“I almost lost you,” whispered Emily then, her breath hot against the witch’s ear, huffed out brokenly.
And Isabella realized she was right.
“I think that my ability to disagree with terrible decisions has been severely compromised,” continued Alice, inhaling a great deal before launching into another chapter of her scolding. “Because of all your terrible ideas, Isabella, this was one of the worst. ‘Let me go out onto the lake and see if the ice is close to breaking up!’ she says! ‘I have my broom and can fly!’ she says! ‘If it cracks, I’ll just mount quickly and fly up and be safe!’ she says! Hah! Hah! Haaaaah!” One might have been able to slice bread with the sharpness of the tabby cat’s scathing words as she lashed her tail again, but all of that anger dissolved in a heartbeat because Alice’s fur flattened, her whiskers went back to their catawampus disorder, and she stepped forward, butting her head against the witch’s elbow as her resolve to scold her witch melted as she realized, too, how close she’d come to losing her.
“I’m sorry, Alice,” said Isabella, drawing the cat into her arms as Emily embraced the both of them, holding them close. “I didn’t realize…” she breathed out. “Well. At least we know the ice is breaking up, now!”
Despite everything, Isabella was rewarded when Emily choked out a little laugh, wiping away her own tears, now, sighing as she shook her head.
“I thought witches were supposed to float,” said the Changer.
Isabella laughed at that, too, wheezing a little and then quite a lot, instantly regretting that chuckle. “We don’t float,” she said, waving her hand, “that’s an old magicmaker’s tale! Witches sink.”
“That explains everything,” said Emily, casting her gaze to the heavens and squeezing her witch again for good measure.
“So,” said Isabella, breathing out again in a big sigh, because she quite enjoyed the activity of breathing, and was simply reveling in the fact that she could still do it. “We’ll just…” Isabella glanced around them, biting her lip. “We’ll wrap ourselves up in these furs and fly back to the cottage on my broom,” said Isabella tiredly, glancing at the fire and her dress and undergarments and Emily’s blouse and pants and knickers hung up on the barren branches of the oak arching over them.
“I’m sorry, darling—we can’t,” said Emily quietly, glancing back toward the lake that was now as splintered looking as a spider web. “Your broom fell into the water. It’s lost.”
Isabella breathed out for a very long moment, eyes closed.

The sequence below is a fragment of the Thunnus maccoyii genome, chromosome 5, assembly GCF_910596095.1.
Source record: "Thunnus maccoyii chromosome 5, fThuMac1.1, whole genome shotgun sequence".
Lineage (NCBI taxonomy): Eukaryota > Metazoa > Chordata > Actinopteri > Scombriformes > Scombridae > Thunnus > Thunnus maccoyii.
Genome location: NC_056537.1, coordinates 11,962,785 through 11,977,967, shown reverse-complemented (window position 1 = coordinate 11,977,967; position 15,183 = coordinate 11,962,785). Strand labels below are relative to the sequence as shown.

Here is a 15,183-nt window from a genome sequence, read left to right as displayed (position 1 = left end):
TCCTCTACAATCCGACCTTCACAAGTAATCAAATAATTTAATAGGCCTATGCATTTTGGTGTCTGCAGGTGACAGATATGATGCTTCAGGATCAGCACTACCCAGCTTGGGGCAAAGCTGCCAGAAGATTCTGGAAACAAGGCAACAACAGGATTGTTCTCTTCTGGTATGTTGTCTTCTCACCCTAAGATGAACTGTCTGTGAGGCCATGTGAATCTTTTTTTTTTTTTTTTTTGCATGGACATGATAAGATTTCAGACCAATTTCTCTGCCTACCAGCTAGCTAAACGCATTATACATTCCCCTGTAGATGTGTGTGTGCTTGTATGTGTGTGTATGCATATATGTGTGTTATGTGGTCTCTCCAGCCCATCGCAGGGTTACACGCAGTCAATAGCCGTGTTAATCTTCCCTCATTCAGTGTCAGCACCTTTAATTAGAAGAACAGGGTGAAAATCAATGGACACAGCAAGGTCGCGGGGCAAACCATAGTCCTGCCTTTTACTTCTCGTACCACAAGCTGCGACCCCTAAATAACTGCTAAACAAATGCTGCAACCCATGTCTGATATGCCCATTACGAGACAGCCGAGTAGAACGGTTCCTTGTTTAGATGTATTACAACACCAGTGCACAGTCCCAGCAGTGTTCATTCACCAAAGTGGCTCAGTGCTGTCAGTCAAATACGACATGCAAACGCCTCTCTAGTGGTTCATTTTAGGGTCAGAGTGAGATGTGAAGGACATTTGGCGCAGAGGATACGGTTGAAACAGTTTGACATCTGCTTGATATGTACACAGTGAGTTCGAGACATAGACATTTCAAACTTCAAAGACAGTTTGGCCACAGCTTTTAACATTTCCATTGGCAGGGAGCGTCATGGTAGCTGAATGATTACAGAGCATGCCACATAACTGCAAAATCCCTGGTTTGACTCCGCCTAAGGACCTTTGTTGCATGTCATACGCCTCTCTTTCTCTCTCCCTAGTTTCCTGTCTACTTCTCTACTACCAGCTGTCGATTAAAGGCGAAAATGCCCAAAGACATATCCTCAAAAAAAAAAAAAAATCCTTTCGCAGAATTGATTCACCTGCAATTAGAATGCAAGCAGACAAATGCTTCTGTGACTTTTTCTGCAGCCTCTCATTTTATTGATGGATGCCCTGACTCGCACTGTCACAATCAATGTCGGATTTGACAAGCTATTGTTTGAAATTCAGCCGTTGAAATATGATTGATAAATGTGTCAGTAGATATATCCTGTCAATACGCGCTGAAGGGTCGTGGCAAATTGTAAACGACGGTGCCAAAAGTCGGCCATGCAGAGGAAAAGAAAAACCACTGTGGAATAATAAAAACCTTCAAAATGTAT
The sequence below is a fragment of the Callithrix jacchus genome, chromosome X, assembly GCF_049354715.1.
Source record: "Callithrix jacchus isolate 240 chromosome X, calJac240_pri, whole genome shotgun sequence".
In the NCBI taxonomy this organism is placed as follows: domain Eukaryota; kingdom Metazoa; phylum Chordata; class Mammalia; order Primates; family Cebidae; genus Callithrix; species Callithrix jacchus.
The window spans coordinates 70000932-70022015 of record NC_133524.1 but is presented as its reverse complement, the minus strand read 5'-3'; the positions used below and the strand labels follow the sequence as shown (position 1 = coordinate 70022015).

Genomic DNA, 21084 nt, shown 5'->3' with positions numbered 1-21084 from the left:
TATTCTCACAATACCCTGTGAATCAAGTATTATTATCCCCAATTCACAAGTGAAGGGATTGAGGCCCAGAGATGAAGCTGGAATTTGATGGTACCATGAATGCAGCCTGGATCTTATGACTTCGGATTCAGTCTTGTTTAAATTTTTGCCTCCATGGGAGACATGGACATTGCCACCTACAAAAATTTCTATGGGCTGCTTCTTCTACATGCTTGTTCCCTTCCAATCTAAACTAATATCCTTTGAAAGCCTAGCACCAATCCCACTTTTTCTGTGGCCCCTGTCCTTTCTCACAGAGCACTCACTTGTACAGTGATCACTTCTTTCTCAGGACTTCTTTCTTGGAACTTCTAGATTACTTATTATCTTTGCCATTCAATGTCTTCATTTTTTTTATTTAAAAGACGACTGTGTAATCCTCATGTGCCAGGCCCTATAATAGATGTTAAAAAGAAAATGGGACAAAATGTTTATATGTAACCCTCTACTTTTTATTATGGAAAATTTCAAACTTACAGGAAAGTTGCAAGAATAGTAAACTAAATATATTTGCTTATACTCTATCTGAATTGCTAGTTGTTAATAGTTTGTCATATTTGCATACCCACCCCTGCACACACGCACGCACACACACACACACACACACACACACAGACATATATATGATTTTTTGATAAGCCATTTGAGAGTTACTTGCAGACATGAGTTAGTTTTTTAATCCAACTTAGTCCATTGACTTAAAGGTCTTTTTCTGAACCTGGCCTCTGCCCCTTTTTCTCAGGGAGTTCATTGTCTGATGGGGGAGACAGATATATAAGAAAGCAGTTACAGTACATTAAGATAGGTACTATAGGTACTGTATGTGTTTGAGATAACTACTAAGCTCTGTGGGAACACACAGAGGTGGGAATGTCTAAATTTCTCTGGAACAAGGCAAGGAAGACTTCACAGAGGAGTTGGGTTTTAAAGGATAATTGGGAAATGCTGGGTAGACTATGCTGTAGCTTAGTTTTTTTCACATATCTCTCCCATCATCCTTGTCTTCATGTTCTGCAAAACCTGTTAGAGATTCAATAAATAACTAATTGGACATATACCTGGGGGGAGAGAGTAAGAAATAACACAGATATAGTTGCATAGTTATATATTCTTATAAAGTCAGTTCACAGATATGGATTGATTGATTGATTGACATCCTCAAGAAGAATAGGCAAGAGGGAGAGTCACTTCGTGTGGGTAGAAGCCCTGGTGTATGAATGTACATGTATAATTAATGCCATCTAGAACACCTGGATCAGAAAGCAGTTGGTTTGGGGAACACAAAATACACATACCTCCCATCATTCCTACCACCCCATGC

“If we were more careful,” said Alice, cocking her little cat head dryly, “we wouldn’t have this problem.”
She was right, of course.
But she didn’t have to be so drattedly smug about it.
Isabella Fox, mediocre witch for hire, and Emily Deer, the once outcast shapeshifter, fall deeper in love as winter keeps its tight grip on their charming little town of Benevolence. But winter should be vanquished soon, as the first day of spring–Ostara–drifts ever closer. Things are just never that simple in Benevolence.
As the festival of Ostara begins, Isabella and Emily hear a strange animal sound echoing from the top of Glimmer Mountain. Every year on Ostara all the townsfolk of Benevolence journey to nearby Mirror Lake, where they peer into the depths of the waters to see a moment of happiness from their coming year. But the lake itself is not enchanted–the creature that rises from its long winter sleep, that descends from the mountaintop and blesses the lake, is what gives it its magic. And this year, for the first time in millenia, the creature has not come.
The ritual of gazing into the lake is not essential to the Ostara festivities, but without the strange creature to enchant its waters, other things begin to go wrong, and as Isabella and Emily journey to the top of the mountain to find the creature, the existence of spring and the end of winter hangs in the balance.
The novella One Ostara Sunrise is a magical lesbian love story, and the third in THE BENEVOLENCE TALES series.
(Prepare for the continuing adventures of Isabella and Emily in One Ostara Sunrise, coming February 21, 2013! Please sign up to my newsletter to be the first to know when it’s released!)